For the purposes of the suspension of disbelief, it is best not to ask if that isn't right here, right now with a continuing supply of wonderful music or if there is somewhere better.       

Acis & Galatea, poem

Acis & Galatea

It seems strange now that I was wrapped
up in the poetry of love,
but I was only human, trapped
with only such that humans have
of world and time and marvelled at
the infinite that made me weep.
What will survive will not be that.
I followed her like a lost sheep.

If love is cruel, the glimpse I had
of happiness was just as brief  
for violence is all we know
for sure. But as a river god,
transformed now, I’ve taken my leave,
teem, dense with amazed fish, and flow.

Friday, 12 May 2017

Oh, Babe, What Would You Show Off

When I saw that President Trump had accused someone of being a show-off and grandstanding, I assumed his use of the internet had extended to reading me. Fair enough, I thought, it does seem a bit jejune to be posting crossword solutions. But then I realized he'd sacked somebody else and it was them he was growling about.
But we will see. I dare say he is saving his humility for when it's his turn to be thrown out, which can't be far away now.
But it was a thrill to finish that TLS crossword, which looked impossible at first. The main reason for beginning it was that there wasn't much else of interest in the comic this week. But the crossword seems to be constructed as an educational aid, leading you to things you never knew if you care to investigate, like Edmund Spenser's poem on the death of his daughter, Daphnaida. Although whether I read it or not remains to be seen.
The flowing, surging Romanticism of the first two Schumann symphonies accompanied the early inroads, Schumann having been judged worthy of further investigation as the favourite composer of Stephen Isserlis and the first instalment of last weekend's windfall from the turf accountant. But, pleasant though Schumann may be, it was instructive to move to Handel's Acis & Galatea, second hand at £0.01 +  £1.28 p&p, can't argue with that, for the vital finishing touches and be reminded quite spectacularly of how much better Handel is than almost anything else.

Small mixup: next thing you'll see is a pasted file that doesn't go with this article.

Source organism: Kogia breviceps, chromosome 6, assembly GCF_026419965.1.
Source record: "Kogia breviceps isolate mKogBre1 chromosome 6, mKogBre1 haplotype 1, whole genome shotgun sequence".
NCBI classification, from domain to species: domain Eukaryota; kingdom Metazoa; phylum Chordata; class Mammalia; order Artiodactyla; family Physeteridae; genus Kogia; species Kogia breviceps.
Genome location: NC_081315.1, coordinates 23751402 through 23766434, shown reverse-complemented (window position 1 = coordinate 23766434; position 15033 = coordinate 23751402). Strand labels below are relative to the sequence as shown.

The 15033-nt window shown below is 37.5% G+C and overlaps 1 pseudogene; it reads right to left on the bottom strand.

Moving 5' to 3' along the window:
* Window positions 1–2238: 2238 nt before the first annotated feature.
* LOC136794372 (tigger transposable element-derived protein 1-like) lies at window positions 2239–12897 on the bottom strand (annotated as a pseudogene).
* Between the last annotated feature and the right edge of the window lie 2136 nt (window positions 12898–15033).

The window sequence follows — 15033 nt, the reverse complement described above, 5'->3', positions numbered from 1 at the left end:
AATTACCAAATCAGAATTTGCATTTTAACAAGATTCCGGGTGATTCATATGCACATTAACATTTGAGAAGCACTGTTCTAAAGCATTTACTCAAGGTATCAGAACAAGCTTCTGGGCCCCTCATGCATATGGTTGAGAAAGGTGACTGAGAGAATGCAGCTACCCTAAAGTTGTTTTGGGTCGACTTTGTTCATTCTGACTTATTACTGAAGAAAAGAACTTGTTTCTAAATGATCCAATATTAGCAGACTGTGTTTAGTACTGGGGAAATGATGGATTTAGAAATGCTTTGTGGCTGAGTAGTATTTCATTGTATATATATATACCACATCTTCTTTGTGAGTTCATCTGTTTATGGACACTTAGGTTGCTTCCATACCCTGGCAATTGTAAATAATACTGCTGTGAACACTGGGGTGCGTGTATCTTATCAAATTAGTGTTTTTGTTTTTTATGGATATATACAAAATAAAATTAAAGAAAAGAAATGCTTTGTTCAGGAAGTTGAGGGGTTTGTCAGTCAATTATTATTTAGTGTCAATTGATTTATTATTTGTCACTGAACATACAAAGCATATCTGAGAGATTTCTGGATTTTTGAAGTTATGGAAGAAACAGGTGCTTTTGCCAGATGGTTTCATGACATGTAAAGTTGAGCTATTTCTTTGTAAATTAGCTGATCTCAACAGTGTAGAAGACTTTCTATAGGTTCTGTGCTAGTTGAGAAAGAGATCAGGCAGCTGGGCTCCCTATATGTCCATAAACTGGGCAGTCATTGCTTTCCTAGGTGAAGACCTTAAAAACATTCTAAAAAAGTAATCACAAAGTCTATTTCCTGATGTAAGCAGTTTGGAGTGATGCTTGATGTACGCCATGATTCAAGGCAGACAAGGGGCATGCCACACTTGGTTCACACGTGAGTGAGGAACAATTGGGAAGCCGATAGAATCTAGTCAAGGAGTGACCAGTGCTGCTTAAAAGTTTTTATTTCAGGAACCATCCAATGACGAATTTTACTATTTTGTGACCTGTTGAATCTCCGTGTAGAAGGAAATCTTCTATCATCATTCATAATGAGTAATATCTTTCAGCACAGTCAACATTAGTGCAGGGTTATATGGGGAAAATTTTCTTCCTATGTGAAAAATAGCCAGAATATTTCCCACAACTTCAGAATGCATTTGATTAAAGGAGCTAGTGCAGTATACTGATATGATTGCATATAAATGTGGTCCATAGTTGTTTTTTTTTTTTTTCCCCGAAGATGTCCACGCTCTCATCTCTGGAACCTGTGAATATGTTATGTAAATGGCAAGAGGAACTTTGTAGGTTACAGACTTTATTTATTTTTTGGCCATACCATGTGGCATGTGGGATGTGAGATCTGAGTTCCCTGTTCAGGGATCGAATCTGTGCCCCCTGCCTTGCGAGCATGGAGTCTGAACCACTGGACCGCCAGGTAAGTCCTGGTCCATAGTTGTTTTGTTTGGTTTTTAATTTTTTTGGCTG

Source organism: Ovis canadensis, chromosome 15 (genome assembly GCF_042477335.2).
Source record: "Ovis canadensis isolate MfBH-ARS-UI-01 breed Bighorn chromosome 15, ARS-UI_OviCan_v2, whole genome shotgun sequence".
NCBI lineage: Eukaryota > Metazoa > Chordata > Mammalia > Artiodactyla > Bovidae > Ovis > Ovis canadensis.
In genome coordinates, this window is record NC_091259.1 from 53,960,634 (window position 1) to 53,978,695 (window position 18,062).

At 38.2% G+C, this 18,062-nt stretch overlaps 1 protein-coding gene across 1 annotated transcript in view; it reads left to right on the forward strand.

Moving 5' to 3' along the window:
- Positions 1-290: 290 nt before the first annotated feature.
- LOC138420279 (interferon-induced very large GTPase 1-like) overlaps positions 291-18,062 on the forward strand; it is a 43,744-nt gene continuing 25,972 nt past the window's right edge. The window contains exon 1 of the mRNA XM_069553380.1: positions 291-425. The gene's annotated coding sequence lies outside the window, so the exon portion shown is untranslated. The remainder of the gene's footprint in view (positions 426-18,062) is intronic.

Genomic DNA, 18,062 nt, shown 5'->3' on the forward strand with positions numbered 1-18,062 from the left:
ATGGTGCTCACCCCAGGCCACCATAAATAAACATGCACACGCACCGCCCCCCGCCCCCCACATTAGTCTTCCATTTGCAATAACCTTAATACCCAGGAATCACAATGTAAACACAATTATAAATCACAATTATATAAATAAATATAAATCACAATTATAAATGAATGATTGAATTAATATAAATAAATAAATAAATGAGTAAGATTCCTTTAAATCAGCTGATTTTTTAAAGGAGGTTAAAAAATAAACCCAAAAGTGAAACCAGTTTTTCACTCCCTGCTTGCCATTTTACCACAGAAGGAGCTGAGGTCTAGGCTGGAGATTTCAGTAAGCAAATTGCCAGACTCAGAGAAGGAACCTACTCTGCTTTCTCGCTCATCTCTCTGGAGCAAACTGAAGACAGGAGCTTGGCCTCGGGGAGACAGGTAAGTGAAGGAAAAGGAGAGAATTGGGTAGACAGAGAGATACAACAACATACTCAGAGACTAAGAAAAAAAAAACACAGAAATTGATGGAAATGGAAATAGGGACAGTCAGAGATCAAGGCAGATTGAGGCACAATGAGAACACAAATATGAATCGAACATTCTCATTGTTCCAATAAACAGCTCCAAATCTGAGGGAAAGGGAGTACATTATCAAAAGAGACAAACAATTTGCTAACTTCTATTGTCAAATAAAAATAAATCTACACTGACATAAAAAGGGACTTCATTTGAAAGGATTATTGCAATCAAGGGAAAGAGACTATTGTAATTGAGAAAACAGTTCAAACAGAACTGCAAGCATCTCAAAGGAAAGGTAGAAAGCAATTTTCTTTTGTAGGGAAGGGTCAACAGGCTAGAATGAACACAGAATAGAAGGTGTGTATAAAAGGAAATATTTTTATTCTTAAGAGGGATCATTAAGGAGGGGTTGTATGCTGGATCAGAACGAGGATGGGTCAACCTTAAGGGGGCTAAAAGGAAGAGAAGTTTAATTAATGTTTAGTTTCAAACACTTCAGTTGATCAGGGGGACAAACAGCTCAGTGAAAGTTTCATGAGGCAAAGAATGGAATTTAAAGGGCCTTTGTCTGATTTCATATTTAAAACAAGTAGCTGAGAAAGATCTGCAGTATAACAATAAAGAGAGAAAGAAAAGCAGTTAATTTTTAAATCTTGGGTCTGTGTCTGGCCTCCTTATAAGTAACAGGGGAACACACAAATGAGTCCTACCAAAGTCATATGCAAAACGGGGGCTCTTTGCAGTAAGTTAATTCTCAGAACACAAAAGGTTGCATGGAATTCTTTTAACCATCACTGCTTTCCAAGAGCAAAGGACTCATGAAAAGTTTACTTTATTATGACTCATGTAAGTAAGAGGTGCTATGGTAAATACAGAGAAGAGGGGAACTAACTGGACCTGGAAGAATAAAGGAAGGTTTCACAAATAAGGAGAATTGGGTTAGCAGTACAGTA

The simple story of love torn apart by the murder of Acis by the jealous baddie, Polyphemus, and then in a typically Ovid metamporphosis, turned into a stream, is the sort of thing that happens round here all the time and likely to happen even more often once the Liberal Democrats have legalized cannabis. But it is a masterpiece. And tonight, we begin with Simon Rattle's Brahms 1 from his cycle that last week's treble also paid for.
It is magical the way that sensible study of horse racing can be turned into a record library and I'm sure that all those who warn against gambling, as well as the school music teacher who knew I couldn't play the glockenspiel and so expected no more of me than to suggest corrections to his spelling of Dvorak, would appreciate the ongoing project.
The other arrival today is Murakami's Men without Women, so the question is whether to continue louchely with Jean Rhys' fine Collected Stories or break from them temporarily to freewheel my way through Murakami's latest over the weekend.
If only I knew which my faithful audience wanted to know about first. It's Murakami, isn't it.
Okay then.  
A further happy outcome of not much going on elsewhere was the other night when Radio 5 was droning on about football, Radio 3's often studiously eclectic Late Junction was offering some especially dreary jazz, Radio 4 had some of its so-called 'comedy' on and so I turned to Radio 2 and found Suzi Quatro's Quatrophonic, where she was playing an impressive list of doo-wop records which she was saying was what she grew up with. Good for her. Some people insist on becoming successful and don't care how they do it - who knows what sort of poet might belatedly sell a few records as a Country songwriter- and Devil's Gate Drive didn't cause me to swoon over Suzi when, aged about 13, I had a poster of Beethoven on my bedroom wall. But If You Can't Give Me Love soon comes to mind on You Tube excursions these days.
And so, with the compulsiveness not of a fool soon parted from his money but like a judicious magpie that knows what he wants when he sees it, it's a Doo-wop box-set for me and I have a postman who has no idea what treasure he is delivering and how grateful I am to him. Such service should not be demeaned by the profit-motive and, in line with a dreamy Labour party manifesto, it should be nationalized so that we can all enjoy it for what it is.  

Thursday, 11 May 2017

This Week's TLS Crossword Solution

By Jove, missus, I impress myself sometimes.
Some use of the interweb, by all means, but very educational it was.
With a couple of Schumann symphonies followed by Acis & Galatea, that is what I call an evening well spent.